An all-party parliamentary forum on nuclear disarmament was held in the Parliament Buildings, Ottawa, on December 5 to mark the first anniversary of the motion (adopted by both the Senate and the House of Commons) calling on Canada to support negotiations for a legal ban on nuclear weapons.
The motion-passed unanimously by the House oN December 7, 2010-called on the government to support UN Secretary-General Ban Ki-moon’s Five-Point Proposal for Nuclear Disarmament, which includes negotiations for a nuclear weapons convention. The motion, which also asked the government to launch “a major worldwide diplomatic initiative,” was sparked by Canadians for a Nuclear Weapons Convention, comprising more than 550 members of the Order of Canada, who signed a statement urging the government to act.
Speaking for the government, Conservative MP Scott Armstrong said Foreign Affairs Minister John Baird plans to meet with former Senator Douglas Roche, O.C., founding chairman of the Middle Powers Initiative, to consider an international meeting hosted by the Canadian government to examine ways to prepare for comprehensive negotiations leading to the elimination of nuclear weapons.
The meeting, chaired by Mr. Justice Michel Bastarache, was also addressed by Hélène Laverdière, foreign affairs spokesperson for the New Democratic Party, John McKay, national defence critic for the Liberal Party, and Ellen Michelson, shadow critic for foreign affairs for the Green Party. All speakers reiterated their party’s support for Canadian government action to start a global process to eliminate all 20,000 nuclear weapons still held in the arsenals of nine countries. A Briefing Paper spelling out ways for the Canadian government to act was presented by Ernie Regehr, O.C., former executive director of Project Ploughshares.
This project was led by Murray Thomson, O.C., who was honored with the first Annual Achievement Award of Canadians for a Nuclear Weapons Convention for his leadership.
Source: Douglas Roche, O.C.
Alex Atamanenko, MP (BC, Southern Interior), was joined at a press conference on November 30, 2011 by fellow peace advocates, along with Elizabeth May of the Green Party and Liberal Jim Karygiannis to herald the introduction later in the day of his private membes bill to create a federal Department of Peace. May and Karygiannis are co-seconding the Bill [C-373].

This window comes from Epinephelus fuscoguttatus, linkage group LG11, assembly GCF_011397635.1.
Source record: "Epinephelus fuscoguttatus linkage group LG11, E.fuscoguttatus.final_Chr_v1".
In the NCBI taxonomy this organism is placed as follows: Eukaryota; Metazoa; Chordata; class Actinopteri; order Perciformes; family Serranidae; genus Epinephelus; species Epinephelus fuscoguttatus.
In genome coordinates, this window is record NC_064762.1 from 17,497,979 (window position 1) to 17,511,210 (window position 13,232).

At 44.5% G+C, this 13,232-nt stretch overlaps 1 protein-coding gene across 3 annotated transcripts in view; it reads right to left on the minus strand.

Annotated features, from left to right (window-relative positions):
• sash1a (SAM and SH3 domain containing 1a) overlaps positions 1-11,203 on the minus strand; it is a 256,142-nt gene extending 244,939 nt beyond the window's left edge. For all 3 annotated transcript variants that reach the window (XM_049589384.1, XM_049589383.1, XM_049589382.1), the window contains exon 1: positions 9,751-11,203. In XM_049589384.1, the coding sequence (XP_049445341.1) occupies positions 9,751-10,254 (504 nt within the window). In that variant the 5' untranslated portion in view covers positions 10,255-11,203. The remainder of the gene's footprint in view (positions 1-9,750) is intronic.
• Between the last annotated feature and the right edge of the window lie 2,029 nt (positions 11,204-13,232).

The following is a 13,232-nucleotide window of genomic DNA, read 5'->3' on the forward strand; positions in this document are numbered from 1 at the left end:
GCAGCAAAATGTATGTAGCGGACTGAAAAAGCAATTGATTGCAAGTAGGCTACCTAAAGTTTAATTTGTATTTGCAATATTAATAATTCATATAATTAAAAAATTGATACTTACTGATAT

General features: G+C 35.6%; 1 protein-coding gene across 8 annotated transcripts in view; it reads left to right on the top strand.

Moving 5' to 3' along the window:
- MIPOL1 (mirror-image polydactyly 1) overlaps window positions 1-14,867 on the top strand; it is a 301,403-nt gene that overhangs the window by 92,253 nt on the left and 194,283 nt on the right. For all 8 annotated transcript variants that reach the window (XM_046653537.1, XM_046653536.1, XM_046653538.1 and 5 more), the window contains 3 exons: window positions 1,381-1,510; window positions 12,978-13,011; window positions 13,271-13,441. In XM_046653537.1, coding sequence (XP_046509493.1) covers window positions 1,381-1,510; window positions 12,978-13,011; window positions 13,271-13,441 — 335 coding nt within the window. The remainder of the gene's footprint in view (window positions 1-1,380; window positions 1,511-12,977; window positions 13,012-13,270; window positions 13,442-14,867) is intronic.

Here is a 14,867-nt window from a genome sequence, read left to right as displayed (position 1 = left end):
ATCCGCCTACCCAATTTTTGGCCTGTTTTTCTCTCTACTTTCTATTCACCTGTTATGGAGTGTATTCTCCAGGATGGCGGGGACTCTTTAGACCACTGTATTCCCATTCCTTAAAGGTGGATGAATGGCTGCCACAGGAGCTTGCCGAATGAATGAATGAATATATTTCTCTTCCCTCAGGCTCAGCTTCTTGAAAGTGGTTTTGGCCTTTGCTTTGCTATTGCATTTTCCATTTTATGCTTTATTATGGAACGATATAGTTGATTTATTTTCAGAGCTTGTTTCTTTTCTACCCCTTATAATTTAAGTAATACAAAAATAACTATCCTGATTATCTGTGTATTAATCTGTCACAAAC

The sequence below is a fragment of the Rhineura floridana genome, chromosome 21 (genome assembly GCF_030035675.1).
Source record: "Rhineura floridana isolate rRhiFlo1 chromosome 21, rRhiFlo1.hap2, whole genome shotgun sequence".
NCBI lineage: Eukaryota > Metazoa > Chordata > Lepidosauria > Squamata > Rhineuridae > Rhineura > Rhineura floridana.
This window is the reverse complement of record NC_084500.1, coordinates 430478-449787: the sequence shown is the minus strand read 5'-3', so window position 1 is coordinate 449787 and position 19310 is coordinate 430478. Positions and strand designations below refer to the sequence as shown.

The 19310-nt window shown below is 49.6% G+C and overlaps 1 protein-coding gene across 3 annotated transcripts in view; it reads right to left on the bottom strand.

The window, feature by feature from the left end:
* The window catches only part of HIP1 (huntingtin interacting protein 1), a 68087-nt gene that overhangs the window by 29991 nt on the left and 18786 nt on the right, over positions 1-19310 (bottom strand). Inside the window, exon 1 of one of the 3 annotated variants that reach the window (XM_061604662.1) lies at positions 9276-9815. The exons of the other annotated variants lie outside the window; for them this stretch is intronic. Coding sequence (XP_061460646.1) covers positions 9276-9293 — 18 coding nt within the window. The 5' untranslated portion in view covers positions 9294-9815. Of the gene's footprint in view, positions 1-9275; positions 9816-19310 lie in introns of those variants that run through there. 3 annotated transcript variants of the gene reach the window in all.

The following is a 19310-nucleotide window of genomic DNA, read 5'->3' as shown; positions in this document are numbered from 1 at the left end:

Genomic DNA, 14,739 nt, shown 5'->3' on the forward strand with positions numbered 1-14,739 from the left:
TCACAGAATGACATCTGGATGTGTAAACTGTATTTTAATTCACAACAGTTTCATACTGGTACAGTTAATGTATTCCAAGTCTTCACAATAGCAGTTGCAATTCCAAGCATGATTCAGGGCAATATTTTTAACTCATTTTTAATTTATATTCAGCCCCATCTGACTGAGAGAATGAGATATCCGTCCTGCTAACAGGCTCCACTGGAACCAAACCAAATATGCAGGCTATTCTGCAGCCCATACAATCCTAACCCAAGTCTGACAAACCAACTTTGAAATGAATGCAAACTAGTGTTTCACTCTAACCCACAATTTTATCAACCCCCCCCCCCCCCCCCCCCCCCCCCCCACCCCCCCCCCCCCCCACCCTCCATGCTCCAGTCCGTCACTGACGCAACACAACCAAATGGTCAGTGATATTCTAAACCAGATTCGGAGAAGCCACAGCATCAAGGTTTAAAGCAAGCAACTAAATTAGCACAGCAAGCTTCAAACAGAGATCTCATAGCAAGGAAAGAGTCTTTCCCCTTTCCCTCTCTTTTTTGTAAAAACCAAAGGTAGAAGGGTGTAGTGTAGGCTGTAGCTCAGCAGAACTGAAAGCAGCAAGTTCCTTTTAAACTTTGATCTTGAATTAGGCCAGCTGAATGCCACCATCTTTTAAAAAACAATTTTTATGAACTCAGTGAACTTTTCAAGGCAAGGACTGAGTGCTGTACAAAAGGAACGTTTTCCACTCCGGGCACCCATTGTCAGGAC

Atamanenko’s bill is a slightly amended version of retired NDP MP Bill Siksay’s bill from the last parliament, notable for the non-partisan support it had garnered. Karygiannis says on this issue, party politics should not get in the way.
The bill exemplifies a global movement in 30 countries promoting structures of nonviolent peace within governments, with peace ministries and departments in three countries-most recently Costa Rica.
Source: Koozma Tarasoff
The bid to free the Middle East from all weapons of mass destruction will move next year to Helsinki, as Finland will host an international conference on the establishment of a Middle East zone liberated from all kinds of arms that bring about complete destruction.
The announcement of the venue was made by the UN on October 13, 2011. The decision coincides with a strong, increasing wave of popular protests in some key Arab countries against Israel, the only country in the region to have nuclear weapons, estimated at 210 and 250 atomic warheads. This number is equivalent to more than double the combined atomic arsenals of India and Pakistan.
Jaakko Laajava, under-secretary of state in Finland’s foreign ministry, has been appointed facilitator of the conference, which is expected to take place in 2012.
Source: Baher Kamal, IDN-In-Depth News Analysis.
In November the Bahrain Independent Commission of Inquiry released a 500-page report into human rights abuses committed during the demonstrations this spring.
In harsh language it criticized the authorities, especially regarding torture and impunity. Human Rights Watch had already documented such abuses. However, the report puts the figures of persons detained since February much higher(about 3,000) than the 1,600 that Human Rights Watch had estimated.
Source: Human Rights Watch